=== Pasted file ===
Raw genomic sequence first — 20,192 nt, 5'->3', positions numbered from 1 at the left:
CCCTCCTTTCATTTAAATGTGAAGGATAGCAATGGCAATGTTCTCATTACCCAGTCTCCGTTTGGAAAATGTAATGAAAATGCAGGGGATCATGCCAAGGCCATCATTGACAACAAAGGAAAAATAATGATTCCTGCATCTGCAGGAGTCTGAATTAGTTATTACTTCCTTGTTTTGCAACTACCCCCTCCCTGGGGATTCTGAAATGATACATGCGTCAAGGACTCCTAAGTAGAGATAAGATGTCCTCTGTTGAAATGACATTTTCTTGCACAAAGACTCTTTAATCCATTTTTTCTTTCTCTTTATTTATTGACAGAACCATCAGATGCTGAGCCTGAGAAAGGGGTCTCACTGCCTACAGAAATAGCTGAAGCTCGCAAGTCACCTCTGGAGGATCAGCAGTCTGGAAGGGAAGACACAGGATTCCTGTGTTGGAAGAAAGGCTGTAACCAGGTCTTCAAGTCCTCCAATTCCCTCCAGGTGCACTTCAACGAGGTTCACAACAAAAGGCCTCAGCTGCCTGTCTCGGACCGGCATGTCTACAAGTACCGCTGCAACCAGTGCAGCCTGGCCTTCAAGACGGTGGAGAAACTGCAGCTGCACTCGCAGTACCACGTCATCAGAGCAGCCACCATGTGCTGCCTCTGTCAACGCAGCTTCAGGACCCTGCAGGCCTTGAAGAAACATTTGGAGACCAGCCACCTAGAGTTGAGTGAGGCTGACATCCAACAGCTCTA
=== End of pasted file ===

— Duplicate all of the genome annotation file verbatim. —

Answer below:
Raw genomic sequence first — 20,192 nt, 5'->3', positions numbered from 1 at the left:
CCCTCCTTTCATTTAAATGTGAAGGATAGCAATGGCAATGTTCTCATTACCCAGTCTCCGTTTGGAAAATGTAATGAAAATGCAGGGGATCATGCCAAGGCCATCATTGACAACAAAGGAAAAATAATGATTCCTGCATCTGCAGGAGTCTGAATTAGTTATTACTTCCTTGTTTTGCAACTACCCCCTCCCTGGGGATTCTGAAATGATACATGCGTCAAGGACTCCTAAGTAGAGATAAGATGTCCTCTGTTGAAATGACATTTTCTTGCACAAAGACTCTTTAATCCATTTTTTCTTTCTCTTTATTTATTGACAGAACCATCAGATGCTGAGCCTGAGAAAGGGGTCTCACTGCCTACAGAAATAGCTGAAGCTCGCAAGTCACCTCTGGAGGATCAGCAGTCTGGAAGGGAAGACACAGGATTCCTGTGTTGGAAGAAAGGCTGTAACCAGGTCTTCAAGTCCTCCAATTCCCTCCAGGTGCACTTCAACGAGGTTCACAACAAAAGGCCTCAGCTGCCTGTCTCGGACCGGCATGTCTACAAGTACCGCTGCAACCAGTGCAGCCTGGCCTTCAAGACGGTGGAGAAACTGCAGCTGCACTCGCAGTACCACGTCATCAGAGCAGCCACCATGTGCTGCCTCTGTCAACGCAGCTTCAGGACCCTGCAGGCCTTGAAGAAACATTTGGAGACCAGCCACCTAGAGTTGAGTGAGGCTGACATCCAACAGCTCTA